For Maggie in Mississippi, 1978
by Leigh Allen

When I was fifteen, my father whipped me with his leather belt
in our living room, beside the piano and the picture window,
the sunlight shining through the sheers.
I yelled at him during the beating, “You don’t love me!”
And he commenced to beat me harder.
Maggie, a Black woman working as a maid at our house that day,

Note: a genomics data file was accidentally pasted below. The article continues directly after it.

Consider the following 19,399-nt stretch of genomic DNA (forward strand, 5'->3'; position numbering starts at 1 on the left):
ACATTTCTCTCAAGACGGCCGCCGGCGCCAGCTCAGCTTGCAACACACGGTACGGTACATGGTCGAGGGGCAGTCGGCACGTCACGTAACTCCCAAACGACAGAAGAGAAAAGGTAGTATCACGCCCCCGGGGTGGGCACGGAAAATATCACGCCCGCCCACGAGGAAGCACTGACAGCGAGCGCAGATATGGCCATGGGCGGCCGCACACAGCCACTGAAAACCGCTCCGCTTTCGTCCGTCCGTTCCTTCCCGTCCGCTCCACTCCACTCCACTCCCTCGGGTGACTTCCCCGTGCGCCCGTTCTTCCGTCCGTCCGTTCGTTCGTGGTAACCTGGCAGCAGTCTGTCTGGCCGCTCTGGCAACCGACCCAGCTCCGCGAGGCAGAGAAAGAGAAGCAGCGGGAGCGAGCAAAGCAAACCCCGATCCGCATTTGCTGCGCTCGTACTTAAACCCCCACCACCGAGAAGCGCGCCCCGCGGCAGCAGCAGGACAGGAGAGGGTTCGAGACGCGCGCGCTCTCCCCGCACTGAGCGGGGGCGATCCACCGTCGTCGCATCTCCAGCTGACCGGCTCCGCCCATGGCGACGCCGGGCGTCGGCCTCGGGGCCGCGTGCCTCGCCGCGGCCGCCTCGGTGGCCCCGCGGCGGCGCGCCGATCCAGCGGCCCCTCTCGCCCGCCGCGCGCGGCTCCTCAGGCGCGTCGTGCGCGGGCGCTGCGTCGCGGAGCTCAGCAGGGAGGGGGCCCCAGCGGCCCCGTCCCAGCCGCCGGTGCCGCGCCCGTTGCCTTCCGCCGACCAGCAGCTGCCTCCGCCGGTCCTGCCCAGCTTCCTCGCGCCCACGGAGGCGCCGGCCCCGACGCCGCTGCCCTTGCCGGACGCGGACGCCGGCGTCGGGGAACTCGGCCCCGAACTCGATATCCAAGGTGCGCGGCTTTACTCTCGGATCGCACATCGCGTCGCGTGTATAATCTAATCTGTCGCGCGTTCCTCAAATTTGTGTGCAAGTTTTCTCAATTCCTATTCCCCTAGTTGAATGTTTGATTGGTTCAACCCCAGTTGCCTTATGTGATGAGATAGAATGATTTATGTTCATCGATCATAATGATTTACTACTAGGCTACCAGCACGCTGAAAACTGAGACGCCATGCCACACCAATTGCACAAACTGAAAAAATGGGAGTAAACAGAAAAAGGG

came in to the living room, bent down and hugged me to her,
put her body between me and my father’s swinging belt,
and cried, “Please, Mr. Wilbur, please!”
My father said, “Get out of my way or I’m going to hit you, too.”
But she didn’t. She just stood there hugging me and looking into his
_____ eyes.
My mother sat in the recliner in the other room
in front of her soaps, pretending not to hear.

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